"Court Blocks Coal Mine Expansion For Not Counting The Costs Of Carbon Pollution"
CREDIT: AP Photo/LM Otero, File
In a landmark decision on Friday that could have far-reaching implications for federal coal leasing, a U.S. District Court judge ruled against the expansion of Arch Coal’s West Elk mine in Colorado for failure of federal regulators to consider the social cost of carbon in their environmental review.
The decision issued by Judge Jackson of the U.S. District Court in Colorado found that the Bureau of Land Management and the Forest Service overlooked the costs of carbon emissions from the mining and combustion operations associated with the mine’s expansion even though the agencies acknowledged that expanding West Elk’s operations would likely result in greater greenhouse gas emissions.
Friday’s ruling is the result of a challenge brought by environmental groups contesting three agency decisions on the Colorado Roadless Rule and expansion of the West Elk mine in the Sunset Roadless Area. This region is a part of the treasured North Fork Valley backcountry in western Colorado which abuts the iconic West Elk Wilderness and is a destination for hikers and hunters and habitat for the threatened lynx.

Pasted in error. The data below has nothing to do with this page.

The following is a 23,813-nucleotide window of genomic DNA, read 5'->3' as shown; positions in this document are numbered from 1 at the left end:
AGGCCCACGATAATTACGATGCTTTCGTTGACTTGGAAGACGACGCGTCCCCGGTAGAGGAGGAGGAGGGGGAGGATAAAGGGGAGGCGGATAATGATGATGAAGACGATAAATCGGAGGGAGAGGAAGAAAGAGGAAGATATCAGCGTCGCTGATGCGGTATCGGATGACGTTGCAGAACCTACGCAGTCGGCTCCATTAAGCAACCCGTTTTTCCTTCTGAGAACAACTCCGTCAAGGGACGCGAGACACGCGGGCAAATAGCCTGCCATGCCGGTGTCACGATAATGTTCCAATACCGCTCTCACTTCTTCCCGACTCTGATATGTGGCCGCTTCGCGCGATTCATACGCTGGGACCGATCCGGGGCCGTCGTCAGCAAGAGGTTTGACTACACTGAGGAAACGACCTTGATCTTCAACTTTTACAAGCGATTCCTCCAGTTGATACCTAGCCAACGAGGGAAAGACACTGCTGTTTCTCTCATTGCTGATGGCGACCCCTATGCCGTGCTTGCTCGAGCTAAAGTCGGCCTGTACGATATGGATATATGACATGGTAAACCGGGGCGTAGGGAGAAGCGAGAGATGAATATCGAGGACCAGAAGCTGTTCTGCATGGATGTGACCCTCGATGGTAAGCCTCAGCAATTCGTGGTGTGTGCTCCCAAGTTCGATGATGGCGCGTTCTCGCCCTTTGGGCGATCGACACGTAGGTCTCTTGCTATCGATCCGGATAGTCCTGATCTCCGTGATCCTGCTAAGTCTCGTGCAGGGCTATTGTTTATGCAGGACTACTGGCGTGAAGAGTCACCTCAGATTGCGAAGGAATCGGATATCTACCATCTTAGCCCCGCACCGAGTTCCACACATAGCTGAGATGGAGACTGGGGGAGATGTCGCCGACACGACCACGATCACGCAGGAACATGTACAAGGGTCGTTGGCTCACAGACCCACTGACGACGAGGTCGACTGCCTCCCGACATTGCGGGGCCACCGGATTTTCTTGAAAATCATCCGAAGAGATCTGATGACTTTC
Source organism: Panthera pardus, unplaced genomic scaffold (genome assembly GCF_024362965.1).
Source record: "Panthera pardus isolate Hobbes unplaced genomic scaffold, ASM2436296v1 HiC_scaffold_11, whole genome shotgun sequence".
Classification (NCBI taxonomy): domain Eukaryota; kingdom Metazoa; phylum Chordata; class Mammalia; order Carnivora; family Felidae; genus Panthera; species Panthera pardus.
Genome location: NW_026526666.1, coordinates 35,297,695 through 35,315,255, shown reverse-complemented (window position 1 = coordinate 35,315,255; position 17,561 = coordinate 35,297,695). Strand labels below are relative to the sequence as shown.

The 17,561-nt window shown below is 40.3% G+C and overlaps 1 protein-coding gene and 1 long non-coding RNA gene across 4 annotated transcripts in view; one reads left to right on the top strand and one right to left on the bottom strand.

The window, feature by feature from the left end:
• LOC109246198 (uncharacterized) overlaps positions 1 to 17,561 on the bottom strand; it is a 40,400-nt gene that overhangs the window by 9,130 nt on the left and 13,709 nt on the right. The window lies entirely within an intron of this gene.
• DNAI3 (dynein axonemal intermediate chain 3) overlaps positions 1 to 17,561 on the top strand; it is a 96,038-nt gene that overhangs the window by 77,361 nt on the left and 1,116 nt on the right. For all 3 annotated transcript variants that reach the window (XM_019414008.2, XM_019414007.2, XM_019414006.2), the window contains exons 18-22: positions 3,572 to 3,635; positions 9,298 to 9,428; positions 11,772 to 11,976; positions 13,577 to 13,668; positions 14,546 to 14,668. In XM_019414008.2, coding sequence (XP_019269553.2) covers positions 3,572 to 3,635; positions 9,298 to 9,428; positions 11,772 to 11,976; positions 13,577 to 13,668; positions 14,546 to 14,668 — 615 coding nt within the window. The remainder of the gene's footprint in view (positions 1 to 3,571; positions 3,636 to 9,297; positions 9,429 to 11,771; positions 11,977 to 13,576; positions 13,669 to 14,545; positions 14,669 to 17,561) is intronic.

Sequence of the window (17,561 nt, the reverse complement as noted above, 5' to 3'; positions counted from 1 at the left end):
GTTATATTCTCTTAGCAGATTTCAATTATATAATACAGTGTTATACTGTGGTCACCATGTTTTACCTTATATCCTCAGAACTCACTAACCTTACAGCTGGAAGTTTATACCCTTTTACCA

The agencies’ decisions would have permitted Arch Coal to expand the West Elk Mine into 1,700 acres of the Sunset Roadless Area, the bulldozing of six miles of road, and the construction almost 50 well pads for the venting of methane from the mine expansion. Methane is a potent greenhouse gas and the second-most prevalent GHG emitted in the United States after carbon dioxide.
According to the decision, the BLM and Forest Service initially found that the social cost of carbon associated with the expansion could be as high as $984 million, but the agencies arbitrarily scrapped this analysis from the final environmental impact statement. However the associated benefits of the project were still included in the agencies’ analysis. The court called this error “more than a mere flyspeck.”
The ruling goes on to acknowledge that agencies are required to analyze the effects of their actions on climate change. The court noted that the BLM and Forest Service “acknowledged that there might be impacts from GHGs in the form of methane emitted from mining operations and from carbon dioxide resulting from combustion of coal produced,” and “this reasonably foreseeable effect must be analyzed.”
The decision was issued just in time before Arch Coal’s exploration activities were set to begin on July 1, and stops the expansion of the West Elk coal mine and any associated surface or below-ground activity, including bulldozing or construction, for now until the parties can agree on how to move forward.
Expanded coal leasing in the American West, particularly the coal-rich Powder River Basin in Wyoming and Montana, has been a hotly contested issue in recent years, with parties raising significant concerns over the climate effects of burning the coal mined in the region.
This court’s decision reminds agencies to consider climate impacts when making decisions affecting federal lands.
Nidhi Thakar is the Deputy Director of the Public Lands Project at the Center for American Progress.